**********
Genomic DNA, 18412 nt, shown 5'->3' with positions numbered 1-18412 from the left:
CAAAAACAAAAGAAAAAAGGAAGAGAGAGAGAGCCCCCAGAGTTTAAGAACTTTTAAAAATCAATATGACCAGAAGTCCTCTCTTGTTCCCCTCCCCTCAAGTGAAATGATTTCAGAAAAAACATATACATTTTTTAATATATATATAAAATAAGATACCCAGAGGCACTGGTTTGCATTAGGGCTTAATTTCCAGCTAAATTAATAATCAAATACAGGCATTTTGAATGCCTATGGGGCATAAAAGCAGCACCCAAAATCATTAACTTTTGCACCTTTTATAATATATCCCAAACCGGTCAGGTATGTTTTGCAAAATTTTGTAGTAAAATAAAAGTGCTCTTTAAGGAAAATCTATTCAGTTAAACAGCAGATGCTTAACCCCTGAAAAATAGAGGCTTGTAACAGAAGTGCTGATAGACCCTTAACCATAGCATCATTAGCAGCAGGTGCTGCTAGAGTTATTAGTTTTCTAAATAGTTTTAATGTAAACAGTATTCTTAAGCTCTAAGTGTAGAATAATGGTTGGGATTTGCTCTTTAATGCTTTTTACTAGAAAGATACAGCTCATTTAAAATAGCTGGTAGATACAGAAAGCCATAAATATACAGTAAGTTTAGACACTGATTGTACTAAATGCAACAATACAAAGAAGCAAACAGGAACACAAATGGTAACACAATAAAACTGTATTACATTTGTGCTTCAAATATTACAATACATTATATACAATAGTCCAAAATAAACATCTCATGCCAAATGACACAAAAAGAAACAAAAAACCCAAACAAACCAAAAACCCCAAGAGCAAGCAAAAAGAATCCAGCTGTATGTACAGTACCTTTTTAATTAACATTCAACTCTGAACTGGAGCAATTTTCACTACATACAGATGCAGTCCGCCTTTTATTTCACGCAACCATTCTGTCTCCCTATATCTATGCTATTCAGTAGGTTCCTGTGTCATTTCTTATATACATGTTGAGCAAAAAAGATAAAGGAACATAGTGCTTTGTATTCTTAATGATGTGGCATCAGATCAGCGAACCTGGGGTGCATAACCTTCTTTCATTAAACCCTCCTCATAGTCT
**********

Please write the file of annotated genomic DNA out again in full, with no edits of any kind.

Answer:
Genomic DNA, 18412 nt, shown 5'->3' with positions numbered 1-18412 from the left:
CAAAAACAAAAGAAAAAAGGAAGAGAGAGAGAGCCCCCAGAGTTTAAGAACTTTTAAAAATCAATATGACCAGAAGTCCTCTCTTGTTCCCCTCCCCTCAAGTGAAATGATTTCAGAAAAAACATATACATTTTTTAATATATATATAAAATAAGATACCCAGAGGCACTGGTTTGCATTAGGGCTTAATTTCCAGCTAAATTAATAATCAAATACAGGCATTTTGAATGCCTATGGGGCATAAAAGCAGCACCCAAAATCATTAACTTTTGCACCTTTTATAATATATCCCAAACCGGTCAGGTATGTTTTGCAAAATTTTGTAGTAAAATAAAAGTGCTCTTTAAGGAAAATCTATTCAGTTAAACAGCAGATGCTTAACCCCTGAAAAATAGAGGCTTGTAACAGAAGTGCTGATAGACCCTTAACCATAGCATCATTAGCAGCAGGTGCTGCTAGAGTTATTAGTTTTCTAAATAGTTTTAATGTAAACAGTATTCTTAAGCTCTAAGTGTAGAATAATGGTTGGGATTTGCTCTTTAATGCTTTTTACTAGAAAGATACAGCTCATTTAAAATAGCTGGTAGATACAGAAAGCCATAAATATACAGTAAGTTTAGACACTGATTGTACTAAATGCAACAATACAAAGAAGCAAACAGGAACACAAATGGTAACACAATAAAACTGTATTACATTTGTGCTTCAAATATTACAATACATTATATACAATAGTCCAAAATAAACATCTCATGCCAAATGACACAAAAAGAAACAAAAAACCCAAACAAACCAAAAACCCCAAGAGCAAGCAAAAAGAATCCAGCTGTATGTACAGTACCTTTTTAATTAACATTCAACTCTGAACTGGAGCAATTTTCACTACATACAGATGCAGTCCGCCTTTTATTTCACGCAACCATTCTGTCTCCCTATATCTATGCTATTCAGTAGGTTCCTGTGTCATTTCTTATATACATGTTGAGCAAAAAAGATAAAGGAACATAGTGCTTTGTATTCTTAATGATGTGGCATCAGATCAGCGAACCTGGGGTGCATAACCTTCTTTCATTAAACCCTCCTCATAGTCT